The Court in Whalen did not decide what would happen if there was an unauthorised disclosure. The AG said that this shows that the mere possibility that a large quantity of data may be misused is no ground. Justice Sikri said that the position in European law is diametrically opposite.
The AG said that American SC is 250 years old and has often been followed by the Indian courts. Some lighthearted discussion between Justice Sikri and AG on whether foreign judgments should be looked at all.
The AG continued to read paragraphs from Whalen v Roe, that talk about balancing interests. He read about social security numbers, which said that collection of personal data like sexual orientation etc can cause stigma, but the kind of data collected by the SSN does not, and serves a legitimate government interest.
The AG then read a US judgment that upheld the requirement of disclosure of SSN under a certain law. Justice Chandrachud has pointed out the distinction between the American Social Security number and Aadhaar. He said that SSN is more like a PAN card. SSN does not involve biometrics. Senior Advocate Shyam Divan added that there’s no authentication requirement. Justice Chandrachud agreed.
The AG was of the view that the American SSN collects vastly more information than Aadhaar. Justice Chandrachud said that his recollection from his student days is that the SSN only has your name and a number. The AG conferred with his junior and said that this is true, but in any case, the Aadhaar Act said that personal data cannot be disclosed.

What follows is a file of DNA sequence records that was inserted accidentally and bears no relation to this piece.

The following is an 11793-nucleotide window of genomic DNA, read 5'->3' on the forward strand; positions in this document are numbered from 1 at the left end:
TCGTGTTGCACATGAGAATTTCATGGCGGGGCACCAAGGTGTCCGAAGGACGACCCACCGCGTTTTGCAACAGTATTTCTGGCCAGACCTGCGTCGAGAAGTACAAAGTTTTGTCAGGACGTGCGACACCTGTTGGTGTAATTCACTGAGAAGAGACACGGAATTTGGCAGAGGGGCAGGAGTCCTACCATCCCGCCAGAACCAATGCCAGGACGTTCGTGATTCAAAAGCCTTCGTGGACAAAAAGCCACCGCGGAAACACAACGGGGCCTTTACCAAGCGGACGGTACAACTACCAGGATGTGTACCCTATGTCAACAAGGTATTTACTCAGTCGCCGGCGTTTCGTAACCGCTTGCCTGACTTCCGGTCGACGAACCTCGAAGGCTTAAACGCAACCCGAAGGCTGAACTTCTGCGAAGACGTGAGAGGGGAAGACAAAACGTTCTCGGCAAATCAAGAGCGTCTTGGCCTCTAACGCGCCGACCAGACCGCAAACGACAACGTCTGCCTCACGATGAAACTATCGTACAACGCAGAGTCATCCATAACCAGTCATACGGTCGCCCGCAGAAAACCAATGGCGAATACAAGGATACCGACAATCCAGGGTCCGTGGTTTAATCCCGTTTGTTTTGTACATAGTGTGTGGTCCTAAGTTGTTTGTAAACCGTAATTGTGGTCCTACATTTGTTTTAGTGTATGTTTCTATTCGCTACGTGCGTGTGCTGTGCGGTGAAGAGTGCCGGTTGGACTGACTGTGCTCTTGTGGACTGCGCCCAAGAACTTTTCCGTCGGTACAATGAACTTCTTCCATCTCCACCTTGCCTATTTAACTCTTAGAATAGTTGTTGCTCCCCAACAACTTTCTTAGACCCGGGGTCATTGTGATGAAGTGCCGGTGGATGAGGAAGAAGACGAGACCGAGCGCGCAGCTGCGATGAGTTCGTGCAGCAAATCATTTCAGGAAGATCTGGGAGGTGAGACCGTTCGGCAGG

The AG next read out a New York Supreme Court judgment on a fingerprint identification program (Buchanan v Wing) and another US judgment on retinal imaging requirement to repel the “Mark of the Beast” argument that Senior Advocate Sanjay Hegde had advanced. He read an American judgment called People v Stuller, which involved fingerprinting in a rape case.
The CJI said that this case is not relevant because nobody said that you can’t take fingerprints in a criminal investigation. Justice Sikri told him its a totally different situation here as we are not only dealing with convicted persons but all persons.
The AG agreed and moved to his next case. He discussed the case of Brown v Brannon, which was about the ‘massage of private parts for hire.’
The AG read out an American SC judgment upholding SSN usage to prevent fraud that said the government can impose non-discriminatory conditions for the receipt of benefits. He read out the part of the judgment that said that a wide latitude should be given to the State when implementing welfare programs.
The Court rose for the day. The Advocate General will continue submissions on behalf of the government at 11:30am on the 5th April 2018.